“He wants me to tell him something pretty.” This is the closing line of HBO’s Deadwood and it is one of my all-time favorite pieces of dialogue. It perfectly sums up how we, both as individuals and as a people, want to live in a simple world where where good guys win and the bad guys lose and our cause is always just. The death of U.S. Army Ranger Pat Tillman, the football star who gave up a multi-million dollar contract to join the army, was used by the military and the Bush Administration to tell the American people something pretty. The Tillman Story is both a tragedy and a triumph. It’s tragic that a man was betrayed by the country he gave his life to protect and it’s triumphant that his family, the people who it would seem would most want to hear a happy ending to Tillman’s life, refused to settle for something pretty.
Pat Tillman was a safety for the Arizona Cardinals, but joined the military in May 2002 in response to 9/11. He was the most famous man in the armed services and a symbol of selflessness and patriotism. He was killed in Afghanistan on April 22, 2004. His death did not fit a neat, tidy narrative so the government made one up. They said he died leading his men to safety. It later turned out he was killed by friendly fire after his unit believed they were being ambushed.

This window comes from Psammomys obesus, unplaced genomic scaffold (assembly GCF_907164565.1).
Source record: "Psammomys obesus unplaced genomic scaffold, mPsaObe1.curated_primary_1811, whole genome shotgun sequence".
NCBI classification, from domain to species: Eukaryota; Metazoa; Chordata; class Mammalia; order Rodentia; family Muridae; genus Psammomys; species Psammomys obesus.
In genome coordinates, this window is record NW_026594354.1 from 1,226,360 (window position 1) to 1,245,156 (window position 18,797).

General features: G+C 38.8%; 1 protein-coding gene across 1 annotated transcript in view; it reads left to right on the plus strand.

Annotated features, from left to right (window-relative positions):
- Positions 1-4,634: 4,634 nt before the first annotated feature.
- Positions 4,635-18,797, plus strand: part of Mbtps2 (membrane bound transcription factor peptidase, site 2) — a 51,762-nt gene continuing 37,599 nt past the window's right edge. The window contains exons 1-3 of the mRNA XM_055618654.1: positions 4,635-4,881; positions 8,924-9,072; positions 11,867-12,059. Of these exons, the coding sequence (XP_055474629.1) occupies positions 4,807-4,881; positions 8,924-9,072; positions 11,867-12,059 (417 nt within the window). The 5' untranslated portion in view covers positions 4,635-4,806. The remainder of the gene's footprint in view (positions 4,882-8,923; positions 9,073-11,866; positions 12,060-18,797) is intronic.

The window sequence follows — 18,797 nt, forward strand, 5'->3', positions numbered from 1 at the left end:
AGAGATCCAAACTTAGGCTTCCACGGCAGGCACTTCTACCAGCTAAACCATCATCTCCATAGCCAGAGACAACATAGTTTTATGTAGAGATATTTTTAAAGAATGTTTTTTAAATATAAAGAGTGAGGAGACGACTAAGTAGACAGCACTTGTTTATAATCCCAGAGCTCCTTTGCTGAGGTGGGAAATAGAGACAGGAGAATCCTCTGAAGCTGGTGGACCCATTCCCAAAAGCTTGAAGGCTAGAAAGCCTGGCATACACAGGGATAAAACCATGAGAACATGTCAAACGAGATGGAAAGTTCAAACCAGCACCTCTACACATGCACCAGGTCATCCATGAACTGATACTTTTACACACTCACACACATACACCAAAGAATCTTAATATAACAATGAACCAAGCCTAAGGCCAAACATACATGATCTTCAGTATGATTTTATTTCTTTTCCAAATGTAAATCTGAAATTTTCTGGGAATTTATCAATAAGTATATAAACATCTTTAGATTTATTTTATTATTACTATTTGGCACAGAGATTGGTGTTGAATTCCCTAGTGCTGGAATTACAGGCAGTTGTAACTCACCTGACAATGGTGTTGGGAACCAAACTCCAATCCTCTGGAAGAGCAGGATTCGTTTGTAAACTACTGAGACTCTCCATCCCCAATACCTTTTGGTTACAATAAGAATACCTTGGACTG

Director Amir Bar-Lev (My Kid Could Paint That) structures his film in an odd way. He leads off with Tillman’s life in the military and introduces us to his family and fellow soldiers, but then circles back about 40 minutes into the film to give us a biography. Bar-Lev’s depiction of Tillman is similar to the military: a larger-than-life figure without any faults.
But unlike the military, Bar-Lev isn’t trying to use Tillman as propaganda or even as a figure we should all aspire to be. The Tillman Story is not a biopic. It’s a movie about honor and betrayal. Bar-Lev knows these are heavy topics that don’t need flash or sensationalism to keep the audience captivated. Instead, the movie is a subdued piece comprised interviews and documents.
Of course, what makes a tragedy is inevitable doom. Deep down, we know that the government isn’t going to hold anyone accountable for lying to a family about how their son died. But is that the point? Does the struggle of Tillman’s family to find out the truth somehow become irrelevant because our government didn’t care about bringing people to justice for the lie? No, but it’s not a simple resolution. The Tillman Story doesn’t want to tell us something pretty, but we still need to hear it.